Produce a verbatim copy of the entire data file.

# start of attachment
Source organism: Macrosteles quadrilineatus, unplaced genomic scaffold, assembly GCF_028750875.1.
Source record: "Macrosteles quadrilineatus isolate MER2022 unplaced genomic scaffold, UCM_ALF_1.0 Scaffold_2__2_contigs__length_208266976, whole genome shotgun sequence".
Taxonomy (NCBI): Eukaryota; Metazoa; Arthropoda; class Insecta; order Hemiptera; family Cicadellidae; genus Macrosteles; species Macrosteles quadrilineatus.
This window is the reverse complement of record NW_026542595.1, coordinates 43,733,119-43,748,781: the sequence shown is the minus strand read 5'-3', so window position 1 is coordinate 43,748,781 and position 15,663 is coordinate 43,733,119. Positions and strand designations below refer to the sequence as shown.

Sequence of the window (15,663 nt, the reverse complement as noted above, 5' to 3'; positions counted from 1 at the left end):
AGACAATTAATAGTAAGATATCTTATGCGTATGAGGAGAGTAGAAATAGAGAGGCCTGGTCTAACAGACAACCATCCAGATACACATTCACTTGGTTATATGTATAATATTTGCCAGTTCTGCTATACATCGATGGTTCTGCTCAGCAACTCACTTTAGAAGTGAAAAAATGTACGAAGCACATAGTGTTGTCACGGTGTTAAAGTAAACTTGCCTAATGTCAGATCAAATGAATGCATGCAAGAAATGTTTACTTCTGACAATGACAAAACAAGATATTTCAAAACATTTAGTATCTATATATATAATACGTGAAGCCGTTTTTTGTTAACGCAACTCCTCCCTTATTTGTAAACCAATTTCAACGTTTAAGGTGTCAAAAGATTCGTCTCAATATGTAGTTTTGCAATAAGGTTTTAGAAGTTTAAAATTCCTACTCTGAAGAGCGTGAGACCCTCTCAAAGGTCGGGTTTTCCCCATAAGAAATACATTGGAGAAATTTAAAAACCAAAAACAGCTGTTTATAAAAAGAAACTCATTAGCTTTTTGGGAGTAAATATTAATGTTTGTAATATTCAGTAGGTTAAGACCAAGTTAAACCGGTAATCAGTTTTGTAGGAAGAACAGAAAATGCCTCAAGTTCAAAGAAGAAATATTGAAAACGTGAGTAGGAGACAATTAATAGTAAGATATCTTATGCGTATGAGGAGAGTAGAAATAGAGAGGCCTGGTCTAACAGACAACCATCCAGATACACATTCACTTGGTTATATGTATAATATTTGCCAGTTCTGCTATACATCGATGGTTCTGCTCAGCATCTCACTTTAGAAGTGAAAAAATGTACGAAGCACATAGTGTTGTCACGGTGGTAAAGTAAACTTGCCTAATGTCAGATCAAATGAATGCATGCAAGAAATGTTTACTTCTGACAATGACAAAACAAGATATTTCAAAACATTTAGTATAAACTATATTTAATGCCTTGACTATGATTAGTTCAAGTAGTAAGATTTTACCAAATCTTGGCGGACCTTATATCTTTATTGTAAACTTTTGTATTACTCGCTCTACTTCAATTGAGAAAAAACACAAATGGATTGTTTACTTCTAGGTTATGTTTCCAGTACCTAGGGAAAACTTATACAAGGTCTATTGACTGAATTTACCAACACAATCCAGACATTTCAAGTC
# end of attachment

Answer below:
Source organism: Macrosteles quadrilineatus, unplaced genomic scaffold, assembly GCF_028750875.1.
Source record: "Macrosteles quadrilineatus isolate MER2022 unplaced genomic scaffold, UCM_ALF_1.0 Scaffold_2__2_contigs__length_208266976, whole genome shotgun sequence".
Taxonomy (NCBI): Eukaryota; Metazoa; Arthropoda; class Insecta; order Hemiptera; family Cicadellidae; genus Macrosteles; species Macrosteles quadrilineatus.
This window is the reverse complement of record NW_026542595.1, coordinates 43,733,119-43,748,781: the sequence shown is the minus strand read 5'-3', so window position 1 is coordinate 43,748,781 and position 15,663 is coordinate 43,733,119. Positions and strand designations below refer to the sequence as shown.

Sequence of the window (15,663 nt, the reverse complement as noted above, 5' to 3'; positions counted from 1 at the left end):
AGACAATTAATAGTAAGATATCTTATGCGTATGAGGAGAGTAGAAATAGAGAGGCCTGGTCTAACAGACAACCATCCAGATACACATTCACTTGGTTATATGTATAATATTTGCCAGTTCTGCTATACATCGATGGTTCTGCTCAGCAACTCACTTTAGAAGTGAAAAAATGTACGAAGCACATAGTGTTGTCACGGTGTTAAAGTAAACTTGCCTAATGTCAGATCAAATGAATGCATGCAAGAAATGTTTACTTCTGACAATGACAAAACAAGATATTTCAAAACATTTAGTATCTATATATATAATACGTGAAGCCGTTTTTTGTTAACGCAACTCCTCCCTTATTTGTAAACCAATTTCAACGTTTAAGGTGTCAAAAGATTCGTCTCAATATGTAGTTTTGCAATAAGGTTTTAGAAGTTTAAAATTCCTACTCTGAAGAGCGTGAGACCCTCTCAAAGGTCGGGTTTTCCCCATAAGAAATACATTGGAGAAATTTAAAAACCAAAAACAGCTGTTTATAAAAAGAAACTCATTAGCTTTTTGGGAGTAAATATTAATGTTTGTAATATTCAGTAGGTTAAGACCAAGTTAAACCGGTAATCAGTTTTGTAGGAAGAACAGAAAATGCCTCAAGTTCAAAGAAGAAATATTGAAAACGTGAGTAGGAGACAATTAATAGTAAGATATCTTATGCGTATGAGGAGAGTAGAAATAGAGAGGCCTGGTCTAACAGACAACCATCCAGATACACATTCACTTGGTTATATGTATAATATTTGCCAGTTCTGCTATACATCGATGGTTCTGCTCAGCATCTCACTTTAGAAGTGAAAAAATGTACGAAGCACATAGTGTTGTCACGGTGGTAAAGTAAACTTGCCTAATGTCAGATCAAATGAATGCATGCAAGAAATGTTTACTTCTGACAATGACAAAACAAGATATTTCAAAACATTTAGTATAAACTATATTTAATGCCTTGACTATGATTAGTTCAAGTAGTAAGATTTTACCAAATCTTGGCGGACCTTATATCTTTATTGTAAACTTTTGTATTACTCGCTCTACTTCAATTGAGAAAAAACACAAATGGATTGTTTACTTCTAGGTTATGTTTCCAGTACCTAGGGAAAACTTATACAAGGTCTATTGACTGAATTTACCAACACAATCCAGACATTTCAAGTC